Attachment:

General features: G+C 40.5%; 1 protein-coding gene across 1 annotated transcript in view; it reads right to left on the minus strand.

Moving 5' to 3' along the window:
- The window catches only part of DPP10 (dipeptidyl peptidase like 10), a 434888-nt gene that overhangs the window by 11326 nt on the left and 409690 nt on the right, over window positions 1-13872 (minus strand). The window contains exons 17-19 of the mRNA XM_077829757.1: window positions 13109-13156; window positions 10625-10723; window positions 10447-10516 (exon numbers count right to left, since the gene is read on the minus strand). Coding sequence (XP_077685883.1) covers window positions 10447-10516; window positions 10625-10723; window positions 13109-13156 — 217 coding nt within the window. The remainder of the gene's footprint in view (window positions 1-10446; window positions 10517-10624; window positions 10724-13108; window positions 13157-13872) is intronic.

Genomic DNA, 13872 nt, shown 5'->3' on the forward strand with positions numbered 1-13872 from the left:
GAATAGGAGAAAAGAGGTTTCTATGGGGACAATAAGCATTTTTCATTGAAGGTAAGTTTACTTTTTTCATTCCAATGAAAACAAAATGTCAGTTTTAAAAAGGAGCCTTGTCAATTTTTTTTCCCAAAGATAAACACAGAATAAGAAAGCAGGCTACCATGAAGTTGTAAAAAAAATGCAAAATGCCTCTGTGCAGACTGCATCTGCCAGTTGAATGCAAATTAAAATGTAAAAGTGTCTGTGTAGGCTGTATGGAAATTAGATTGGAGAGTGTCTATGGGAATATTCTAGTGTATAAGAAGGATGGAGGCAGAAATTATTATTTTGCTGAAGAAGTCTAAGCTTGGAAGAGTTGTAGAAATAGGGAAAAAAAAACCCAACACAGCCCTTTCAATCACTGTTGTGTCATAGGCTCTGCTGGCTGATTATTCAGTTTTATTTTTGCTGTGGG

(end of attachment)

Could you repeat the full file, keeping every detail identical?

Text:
General features: G+C 40.5%; 1 protein-coding gene across 1 annotated transcript in view; it reads right to left on the minus strand.

Moving 5' to 3' along the window:
- The window catches only part of DPP10 (dipeptidyl peptidase like 10), a 434888-nt gene that overhangs the window by 11326 nt on the left and 409690 nt on the right, over window positions 1-13872 (minus strand). The window contains exons 17-19 of the mRNA XM_077829757.1: window positions 13109-13156; window positions 10625-10723; window positions 10447-10516 (exon numbers count right to left, since the gene is read on the minus strand). Coding sequence (XP_077685883.1) covers window positions 10447-10516; window positions 10625-10723; window positions 13109-13156 — 217 coding nt within the window. The remainder of the gene's footprint in view (window positions 1-10446; window positions 10517-10624; window positions 10724-13108; window positions 13157-13872) is intronic.

Genomic DNA, 13872 nt, shown 5'->3' on the forward strand with positions numbered 1-13872 from the left:
GAATAGGAGAAAAGAGGTTTCTATGGGGACAATAAGCATTTTTCATTGAAGGTAAGTTTACTTTTTTCATTCCAATGAAAACAAAATGTCAGTTTTAAAAAGGAGCCTTGTCAATTTTTTTTCCCAAAGATAAACACAGAATAAGAAAGCAGGCTACCATGAAGTTGTAAAAAAAATGCAAAATGCCTCTGTGCAGACTGCATCTGCCAGTTGAATGCAAATTAAAATGTAAAAGTGTCTGTGTAGGCTGTATGGAAATTAGATTGGAGAGTGTCTATGGGAATATTCTAGTGTATAAGAAGGATGGAGGCAGAAATTATTATTTTGCTGAAGAAGTCTAAGCTTGGAAGAGTTGTAGAAATAGGGAAAAAAAAACCCAACACAGCCCTTTCAATCACTGTTGTGTCATAGGCTCTGCTGGCTGATTATTCAGTTTTATTTTTGCTGTGGG